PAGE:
Maybe this stuff doesn’t really matter to the residents who drive past it every day, but I have a feeling it does. The majority of Whitehorse are people from “the outside.” There are very few who were actually born and raised up here. I start to wonder if the people doing all this construction and planning around the city lose fact that Whitehorse isn’t meant to be a Calgary of the north. It’s supposed to be something unique and that’s what brings people to this place in the first place. People are sold on the scenery first, the community second. Surely we don’t move here because of Whitehorse has a Canadian Tire and Superstore. We’re not living in the early 1900s or during the 1940s when buildings were put up based upon demand for a building in that location (they needed warehouses along the riverfront to build the paddlewheelers, or they needed a maintenance camp covering the northern part of the city to house the US Army).
It’s a community now. More thought needs to be placed on space usage and how that effects the year-round residents.
With my job, I get to hear from a lot of tourists. The thing I hear the most are compliments about the service in the city, the food (Georgio’s and Klondike Bar and Grill are the best in the country to some), and the scenery. Many people love being able to go for a walk or run along the river, and I think they’d be shocked to learn that you couldn’t really do that five years ago. I also drive into the city from the south, and I tend to get thrills seeing how much that area gets used. People standing around talking at the viewpoints, guys in their hipwaders out in the river fishing, all the dogs and baby carriages that go along the path. It’s wonderful to see.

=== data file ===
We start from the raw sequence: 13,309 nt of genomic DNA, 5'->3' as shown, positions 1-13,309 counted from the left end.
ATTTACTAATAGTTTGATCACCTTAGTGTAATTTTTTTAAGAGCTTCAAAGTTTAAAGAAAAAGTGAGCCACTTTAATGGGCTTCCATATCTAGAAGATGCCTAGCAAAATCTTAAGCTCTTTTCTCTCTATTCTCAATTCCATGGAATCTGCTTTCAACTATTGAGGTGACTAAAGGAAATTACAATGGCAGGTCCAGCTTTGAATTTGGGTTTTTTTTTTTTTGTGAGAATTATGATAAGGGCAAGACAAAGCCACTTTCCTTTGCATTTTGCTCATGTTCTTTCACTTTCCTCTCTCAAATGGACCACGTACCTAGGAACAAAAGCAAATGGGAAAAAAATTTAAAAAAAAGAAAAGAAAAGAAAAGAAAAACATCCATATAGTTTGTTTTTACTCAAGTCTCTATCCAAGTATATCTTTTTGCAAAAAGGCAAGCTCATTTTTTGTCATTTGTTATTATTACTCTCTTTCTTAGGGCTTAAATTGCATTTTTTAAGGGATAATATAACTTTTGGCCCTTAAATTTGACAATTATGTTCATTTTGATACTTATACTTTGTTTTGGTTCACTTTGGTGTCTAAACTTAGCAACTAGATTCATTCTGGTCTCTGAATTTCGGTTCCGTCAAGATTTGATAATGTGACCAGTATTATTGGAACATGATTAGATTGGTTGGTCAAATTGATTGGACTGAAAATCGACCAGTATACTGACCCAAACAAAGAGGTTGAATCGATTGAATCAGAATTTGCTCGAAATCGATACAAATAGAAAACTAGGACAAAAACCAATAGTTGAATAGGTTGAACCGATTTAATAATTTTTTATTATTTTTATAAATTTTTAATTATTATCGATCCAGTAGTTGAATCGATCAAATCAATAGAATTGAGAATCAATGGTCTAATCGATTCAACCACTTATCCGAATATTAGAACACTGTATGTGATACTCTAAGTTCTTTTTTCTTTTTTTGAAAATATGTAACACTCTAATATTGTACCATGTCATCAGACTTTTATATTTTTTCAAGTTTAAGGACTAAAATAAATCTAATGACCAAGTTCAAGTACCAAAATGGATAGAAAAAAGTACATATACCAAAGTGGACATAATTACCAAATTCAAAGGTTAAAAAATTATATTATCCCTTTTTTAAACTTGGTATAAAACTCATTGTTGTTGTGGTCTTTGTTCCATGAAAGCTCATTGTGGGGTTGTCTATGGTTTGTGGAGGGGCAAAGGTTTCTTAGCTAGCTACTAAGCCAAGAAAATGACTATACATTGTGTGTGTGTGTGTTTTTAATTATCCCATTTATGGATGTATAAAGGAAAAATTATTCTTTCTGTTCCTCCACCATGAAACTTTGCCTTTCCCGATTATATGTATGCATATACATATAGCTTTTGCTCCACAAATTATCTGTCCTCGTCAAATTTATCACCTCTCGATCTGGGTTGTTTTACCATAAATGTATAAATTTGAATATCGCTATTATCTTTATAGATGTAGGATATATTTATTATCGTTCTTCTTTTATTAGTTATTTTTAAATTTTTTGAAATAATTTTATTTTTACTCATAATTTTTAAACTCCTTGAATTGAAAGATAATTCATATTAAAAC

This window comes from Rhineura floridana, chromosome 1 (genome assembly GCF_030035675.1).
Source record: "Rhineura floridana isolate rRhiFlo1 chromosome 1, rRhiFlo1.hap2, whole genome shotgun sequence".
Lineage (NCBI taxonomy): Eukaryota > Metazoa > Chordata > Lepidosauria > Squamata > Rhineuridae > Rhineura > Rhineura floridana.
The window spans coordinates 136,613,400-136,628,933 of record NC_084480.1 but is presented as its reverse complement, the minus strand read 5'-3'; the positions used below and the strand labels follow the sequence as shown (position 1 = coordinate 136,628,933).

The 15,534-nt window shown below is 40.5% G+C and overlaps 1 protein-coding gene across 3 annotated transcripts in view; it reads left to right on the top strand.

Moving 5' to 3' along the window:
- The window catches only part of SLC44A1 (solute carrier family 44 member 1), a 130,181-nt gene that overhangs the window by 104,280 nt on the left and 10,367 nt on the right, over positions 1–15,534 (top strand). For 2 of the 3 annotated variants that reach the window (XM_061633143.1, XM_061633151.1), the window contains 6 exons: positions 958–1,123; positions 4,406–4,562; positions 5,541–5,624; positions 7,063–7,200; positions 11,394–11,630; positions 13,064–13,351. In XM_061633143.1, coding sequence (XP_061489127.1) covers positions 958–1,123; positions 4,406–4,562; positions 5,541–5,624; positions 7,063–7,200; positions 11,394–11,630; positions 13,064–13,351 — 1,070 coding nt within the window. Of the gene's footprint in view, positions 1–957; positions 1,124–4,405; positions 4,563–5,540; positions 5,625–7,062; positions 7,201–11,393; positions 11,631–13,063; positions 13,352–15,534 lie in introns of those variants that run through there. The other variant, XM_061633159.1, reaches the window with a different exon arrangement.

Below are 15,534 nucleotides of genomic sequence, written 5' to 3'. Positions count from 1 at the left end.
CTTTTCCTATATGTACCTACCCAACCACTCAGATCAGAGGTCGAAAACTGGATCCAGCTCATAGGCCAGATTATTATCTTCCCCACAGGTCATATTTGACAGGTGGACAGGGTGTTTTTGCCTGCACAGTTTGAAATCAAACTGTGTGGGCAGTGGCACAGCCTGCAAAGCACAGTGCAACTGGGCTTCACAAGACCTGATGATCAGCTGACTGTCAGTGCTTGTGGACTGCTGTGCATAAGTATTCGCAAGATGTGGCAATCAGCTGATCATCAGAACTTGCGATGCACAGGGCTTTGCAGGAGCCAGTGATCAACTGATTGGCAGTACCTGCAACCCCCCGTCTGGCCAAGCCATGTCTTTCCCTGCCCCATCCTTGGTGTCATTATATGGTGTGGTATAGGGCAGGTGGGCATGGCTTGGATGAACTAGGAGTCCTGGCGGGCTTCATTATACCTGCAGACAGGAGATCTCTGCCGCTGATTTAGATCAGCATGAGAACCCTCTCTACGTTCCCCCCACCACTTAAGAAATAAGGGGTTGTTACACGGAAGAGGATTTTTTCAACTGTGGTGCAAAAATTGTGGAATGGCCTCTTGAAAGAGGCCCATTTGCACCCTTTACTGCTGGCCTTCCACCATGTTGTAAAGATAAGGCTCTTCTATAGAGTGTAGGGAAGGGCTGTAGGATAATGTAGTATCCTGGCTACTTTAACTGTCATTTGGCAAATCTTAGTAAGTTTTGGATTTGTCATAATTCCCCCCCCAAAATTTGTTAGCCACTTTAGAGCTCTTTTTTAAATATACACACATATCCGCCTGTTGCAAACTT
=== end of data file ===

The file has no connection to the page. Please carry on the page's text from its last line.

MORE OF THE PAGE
The city could be taking lessons from the city planners of New York City or Regina when they were planning out the roads and city systems. Central Park was blocked off from development back in the 1850s when NYC was still small (compared to its current population), and Regina’s Wascana Park had a similar treatment in the early 1900s. Both started out as large, unlandscaped parks, but they turned into jewels as time went on. They’re certainly the pride of those communities and can be quickly identified with those cities. Whitehorse has the opportunity to do the same with its waterfront, on both sides of the river. The river trail and footbridge was a good step in the right direction, and the small train has been growing in popularity as well. Now they just need to take the initiative and fix up the rest of the riverfront, in a thoughtful and smart way.
This is not about building a legacy; this is about building a community.